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County Council extends rezoning moratorium

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No decision made on business zoning changes

By Chris Sardelli

A proposed zoning plan for the Panhandle was stopped in its tracks last week, as Lancaster County Council decided to instead extend its rezoning moratorium.
The original plan for council’s Feb. 27 meeting was for members to hear first reading of an ordinance to add several business zoning classifications to the county’s Panhandle area.
The new classifications, designed and approved by a special Panhandle Overlay Committee, included definitions for 16 business areas, such as offices, regional businesses, shopping centers, medical offices, food services, car dealerships and entertainment establishments, among others. The plan was part of an effort to keep Indian Land’s thoroughfares from becoming cluttered with large, unsightly strip malls and scattered developments.
But council’s plan changed once the meeting began as Council Chairwoman Kathy Sistare announced the ordinance’s removal from the meeting’s agenda.
Instead, after consulting with County Attorney Mike Ey, council later added and unanimously approved first reading of an ordinance to extend a rezoning moratorium in the Panhandle to June 30.
Until the meeting, the moratorium had been set to expire at the end of April.
Under the moratorium, which has been in place since last year, council cannot consider any property rezonings in the northern end of the county except for those strictly related to economic development, such as industrial or corporate headquarters projects.
Councilman Larry McCullough, who represents Indian Land, championed the creation of a moratorium last year to halt Indian Land rezonings until B-3 zoning classifications were better defined. There are now more than 80 permitted uses for B-3 districts.
At the same time, a special overlay committee has been working for months to develop the new zoning definitions, which council would have considered last week.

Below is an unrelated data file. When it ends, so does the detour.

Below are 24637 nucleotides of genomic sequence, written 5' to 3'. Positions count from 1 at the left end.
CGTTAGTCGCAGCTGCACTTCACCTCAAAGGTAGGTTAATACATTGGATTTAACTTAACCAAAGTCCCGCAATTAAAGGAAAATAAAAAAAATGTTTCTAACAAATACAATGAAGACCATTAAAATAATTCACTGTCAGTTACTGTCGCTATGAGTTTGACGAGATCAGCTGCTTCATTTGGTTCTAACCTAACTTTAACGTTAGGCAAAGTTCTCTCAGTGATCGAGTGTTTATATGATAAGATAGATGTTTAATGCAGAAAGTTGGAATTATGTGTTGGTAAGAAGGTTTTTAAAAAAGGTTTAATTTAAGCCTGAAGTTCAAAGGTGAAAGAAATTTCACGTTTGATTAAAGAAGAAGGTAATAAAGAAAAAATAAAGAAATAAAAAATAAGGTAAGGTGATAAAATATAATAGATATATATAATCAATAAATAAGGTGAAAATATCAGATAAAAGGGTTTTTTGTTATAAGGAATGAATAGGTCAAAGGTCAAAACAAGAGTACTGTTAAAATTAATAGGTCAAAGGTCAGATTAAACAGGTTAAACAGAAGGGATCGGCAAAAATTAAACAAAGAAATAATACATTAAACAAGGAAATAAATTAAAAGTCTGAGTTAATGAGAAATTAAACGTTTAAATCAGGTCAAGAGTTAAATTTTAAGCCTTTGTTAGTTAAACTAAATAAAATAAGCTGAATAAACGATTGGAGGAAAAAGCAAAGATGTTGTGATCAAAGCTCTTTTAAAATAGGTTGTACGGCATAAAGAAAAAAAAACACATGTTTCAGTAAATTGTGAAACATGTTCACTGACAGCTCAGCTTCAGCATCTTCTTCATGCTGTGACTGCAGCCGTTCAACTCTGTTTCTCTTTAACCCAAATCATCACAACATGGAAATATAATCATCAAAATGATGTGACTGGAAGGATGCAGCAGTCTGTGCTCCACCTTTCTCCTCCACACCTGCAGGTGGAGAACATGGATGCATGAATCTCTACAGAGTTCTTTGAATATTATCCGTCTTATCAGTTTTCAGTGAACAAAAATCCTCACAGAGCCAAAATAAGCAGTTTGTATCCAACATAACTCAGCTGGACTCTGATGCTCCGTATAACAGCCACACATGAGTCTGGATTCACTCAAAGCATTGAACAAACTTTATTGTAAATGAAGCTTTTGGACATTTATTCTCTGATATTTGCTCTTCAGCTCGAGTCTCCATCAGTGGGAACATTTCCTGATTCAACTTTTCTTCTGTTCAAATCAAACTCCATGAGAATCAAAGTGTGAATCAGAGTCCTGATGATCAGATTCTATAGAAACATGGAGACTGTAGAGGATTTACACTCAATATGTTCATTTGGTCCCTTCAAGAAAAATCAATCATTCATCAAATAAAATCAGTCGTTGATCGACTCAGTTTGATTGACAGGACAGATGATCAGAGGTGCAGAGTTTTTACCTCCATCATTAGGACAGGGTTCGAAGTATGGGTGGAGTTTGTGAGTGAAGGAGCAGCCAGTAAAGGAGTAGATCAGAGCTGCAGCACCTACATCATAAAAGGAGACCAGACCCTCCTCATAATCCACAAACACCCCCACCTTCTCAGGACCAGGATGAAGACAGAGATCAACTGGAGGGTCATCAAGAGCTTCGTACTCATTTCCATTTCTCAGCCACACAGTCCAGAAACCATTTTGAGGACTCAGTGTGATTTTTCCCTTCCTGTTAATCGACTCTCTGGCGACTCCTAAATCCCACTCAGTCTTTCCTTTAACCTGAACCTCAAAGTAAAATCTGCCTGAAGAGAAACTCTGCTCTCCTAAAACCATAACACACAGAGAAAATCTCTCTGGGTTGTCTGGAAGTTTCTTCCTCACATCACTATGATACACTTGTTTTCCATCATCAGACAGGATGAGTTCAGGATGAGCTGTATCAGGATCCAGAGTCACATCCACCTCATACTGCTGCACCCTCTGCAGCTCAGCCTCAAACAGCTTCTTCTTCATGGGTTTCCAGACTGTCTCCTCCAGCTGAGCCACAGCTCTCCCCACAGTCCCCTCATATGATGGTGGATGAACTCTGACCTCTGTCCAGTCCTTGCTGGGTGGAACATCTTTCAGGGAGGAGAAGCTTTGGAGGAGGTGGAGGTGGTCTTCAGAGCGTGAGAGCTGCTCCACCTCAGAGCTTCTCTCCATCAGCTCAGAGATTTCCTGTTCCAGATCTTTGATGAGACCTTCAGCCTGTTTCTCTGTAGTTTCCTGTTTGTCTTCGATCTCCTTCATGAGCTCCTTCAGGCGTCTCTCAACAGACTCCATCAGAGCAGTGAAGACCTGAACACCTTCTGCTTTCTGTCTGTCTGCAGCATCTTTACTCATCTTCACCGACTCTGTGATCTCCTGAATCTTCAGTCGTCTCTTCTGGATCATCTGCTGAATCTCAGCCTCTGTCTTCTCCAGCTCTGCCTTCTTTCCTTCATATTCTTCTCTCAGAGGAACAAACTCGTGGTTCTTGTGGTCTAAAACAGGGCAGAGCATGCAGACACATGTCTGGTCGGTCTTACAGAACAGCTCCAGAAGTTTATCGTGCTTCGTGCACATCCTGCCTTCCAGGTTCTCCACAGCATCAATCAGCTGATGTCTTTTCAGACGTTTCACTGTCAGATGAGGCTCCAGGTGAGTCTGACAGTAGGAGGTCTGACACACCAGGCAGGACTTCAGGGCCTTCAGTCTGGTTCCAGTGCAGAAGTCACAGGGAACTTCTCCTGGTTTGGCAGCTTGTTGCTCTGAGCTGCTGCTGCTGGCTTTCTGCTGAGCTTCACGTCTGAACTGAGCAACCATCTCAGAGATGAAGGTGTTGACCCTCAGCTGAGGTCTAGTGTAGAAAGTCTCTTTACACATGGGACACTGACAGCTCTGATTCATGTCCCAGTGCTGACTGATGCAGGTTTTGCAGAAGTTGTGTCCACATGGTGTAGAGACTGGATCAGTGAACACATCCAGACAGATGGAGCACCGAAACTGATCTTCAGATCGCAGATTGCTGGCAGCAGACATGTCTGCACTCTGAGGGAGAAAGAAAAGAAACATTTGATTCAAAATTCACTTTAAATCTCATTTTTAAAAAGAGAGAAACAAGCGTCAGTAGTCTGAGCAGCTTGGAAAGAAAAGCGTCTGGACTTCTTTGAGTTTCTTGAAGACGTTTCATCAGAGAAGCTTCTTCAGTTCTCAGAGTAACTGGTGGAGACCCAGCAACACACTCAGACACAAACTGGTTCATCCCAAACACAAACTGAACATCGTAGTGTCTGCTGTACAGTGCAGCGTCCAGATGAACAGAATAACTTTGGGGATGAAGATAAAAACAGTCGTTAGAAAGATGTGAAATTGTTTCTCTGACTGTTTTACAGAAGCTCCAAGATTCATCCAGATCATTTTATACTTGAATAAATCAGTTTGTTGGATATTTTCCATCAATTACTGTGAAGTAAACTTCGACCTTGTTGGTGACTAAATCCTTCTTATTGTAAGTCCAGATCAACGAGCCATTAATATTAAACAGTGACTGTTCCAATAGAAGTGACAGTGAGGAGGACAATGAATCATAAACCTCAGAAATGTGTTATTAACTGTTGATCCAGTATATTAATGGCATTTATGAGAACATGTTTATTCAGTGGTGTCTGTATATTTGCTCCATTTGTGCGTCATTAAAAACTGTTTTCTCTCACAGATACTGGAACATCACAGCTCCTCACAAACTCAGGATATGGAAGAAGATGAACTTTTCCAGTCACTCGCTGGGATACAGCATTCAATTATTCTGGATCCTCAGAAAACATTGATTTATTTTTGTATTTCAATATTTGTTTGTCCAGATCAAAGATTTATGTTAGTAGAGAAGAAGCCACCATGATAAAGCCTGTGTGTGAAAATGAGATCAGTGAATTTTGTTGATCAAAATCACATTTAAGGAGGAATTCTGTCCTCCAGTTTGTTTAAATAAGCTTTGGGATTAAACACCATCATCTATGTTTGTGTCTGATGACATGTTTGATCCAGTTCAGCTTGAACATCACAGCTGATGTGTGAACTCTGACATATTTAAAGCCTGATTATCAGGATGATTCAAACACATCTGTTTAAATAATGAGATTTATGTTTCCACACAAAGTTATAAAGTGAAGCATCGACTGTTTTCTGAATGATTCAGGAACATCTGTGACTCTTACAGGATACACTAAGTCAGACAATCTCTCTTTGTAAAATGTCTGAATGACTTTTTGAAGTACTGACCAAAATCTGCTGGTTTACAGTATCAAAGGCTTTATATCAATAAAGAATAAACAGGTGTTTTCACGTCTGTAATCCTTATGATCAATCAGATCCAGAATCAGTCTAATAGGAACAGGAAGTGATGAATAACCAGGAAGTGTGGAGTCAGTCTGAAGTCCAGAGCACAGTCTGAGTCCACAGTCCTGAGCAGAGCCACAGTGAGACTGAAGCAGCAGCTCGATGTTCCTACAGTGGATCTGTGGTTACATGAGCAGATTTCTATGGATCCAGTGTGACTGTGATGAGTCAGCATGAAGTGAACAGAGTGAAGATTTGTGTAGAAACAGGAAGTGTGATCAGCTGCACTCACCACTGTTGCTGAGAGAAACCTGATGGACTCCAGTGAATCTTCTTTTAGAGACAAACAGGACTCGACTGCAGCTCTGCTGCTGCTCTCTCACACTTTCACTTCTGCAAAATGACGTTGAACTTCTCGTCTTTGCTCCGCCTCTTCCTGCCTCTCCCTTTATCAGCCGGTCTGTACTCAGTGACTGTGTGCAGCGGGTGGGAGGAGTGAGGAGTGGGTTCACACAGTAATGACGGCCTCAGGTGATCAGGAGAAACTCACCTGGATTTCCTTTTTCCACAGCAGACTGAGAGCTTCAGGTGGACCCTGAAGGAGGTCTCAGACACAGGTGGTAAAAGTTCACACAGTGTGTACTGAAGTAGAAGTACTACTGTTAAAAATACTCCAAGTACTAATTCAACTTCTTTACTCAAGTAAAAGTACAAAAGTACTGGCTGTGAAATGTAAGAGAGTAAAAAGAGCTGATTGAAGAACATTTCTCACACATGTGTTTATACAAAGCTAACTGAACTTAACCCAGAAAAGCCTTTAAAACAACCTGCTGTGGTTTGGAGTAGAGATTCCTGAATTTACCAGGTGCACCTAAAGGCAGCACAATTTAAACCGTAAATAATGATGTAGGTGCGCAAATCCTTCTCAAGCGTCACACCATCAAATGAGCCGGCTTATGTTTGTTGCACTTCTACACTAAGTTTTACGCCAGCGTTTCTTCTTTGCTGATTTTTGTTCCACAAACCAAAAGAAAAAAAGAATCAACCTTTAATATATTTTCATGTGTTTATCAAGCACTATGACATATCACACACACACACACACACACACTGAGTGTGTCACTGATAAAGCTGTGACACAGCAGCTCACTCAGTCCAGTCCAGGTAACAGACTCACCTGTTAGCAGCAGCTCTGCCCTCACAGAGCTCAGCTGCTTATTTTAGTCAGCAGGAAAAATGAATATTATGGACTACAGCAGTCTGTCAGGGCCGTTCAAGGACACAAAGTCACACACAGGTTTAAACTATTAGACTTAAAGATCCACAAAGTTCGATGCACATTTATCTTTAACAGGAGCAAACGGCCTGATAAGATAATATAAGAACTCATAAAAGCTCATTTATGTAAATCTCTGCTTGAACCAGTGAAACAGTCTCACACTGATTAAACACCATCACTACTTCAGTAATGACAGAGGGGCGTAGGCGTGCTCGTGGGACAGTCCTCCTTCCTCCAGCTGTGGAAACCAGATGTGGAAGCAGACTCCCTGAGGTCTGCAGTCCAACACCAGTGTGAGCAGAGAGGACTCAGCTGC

The plan was to apply the overlay district to properties zoned B-3P directly along main roads, such as U.S. 521, S.C. 9, S.C. 160 and other major Panhandle roads.
Despite the fact that council removed the new zoning ordinance from its agenda, several county residents weighed in on the subject at the beginning of last week’s meeting.
Steve Harper had several concerns about expanding the list of commercial rezonings in Indian Land.
“We need to limit the number of things that will be allowed,” Harper said. “If you create 16 new zoning districts, y’all open the county to lawsuits. I ask the county to take time and do it right.”
Indian Land business owner Kevin Sexton worried the proposed zoning districts could harm the Panhandle’s chances for attracting new companies.
“With this overlay, we’re handcuffed then and we’re handcuffing businesses that are coming into the county,” Sexton said.
Sexton was also concerned there was not enough input from others in the community, including builders and developers. He suggested council abandon the new zoning districts plan and instead increase scrutiny on the zoning classifications already in place.
“If we just enforce what’s on the books already, I think that will help a lot,” he said.
“I don’t think it (the proposed plan) is fair to the citizens of Lancaster County.”
Derek Smith, also a Lancaster native, thanked council for delaying the reading on the overlay district.
“I do believe the implementation of something like this overlay district would be detrimental to the future of this county,” Smith said.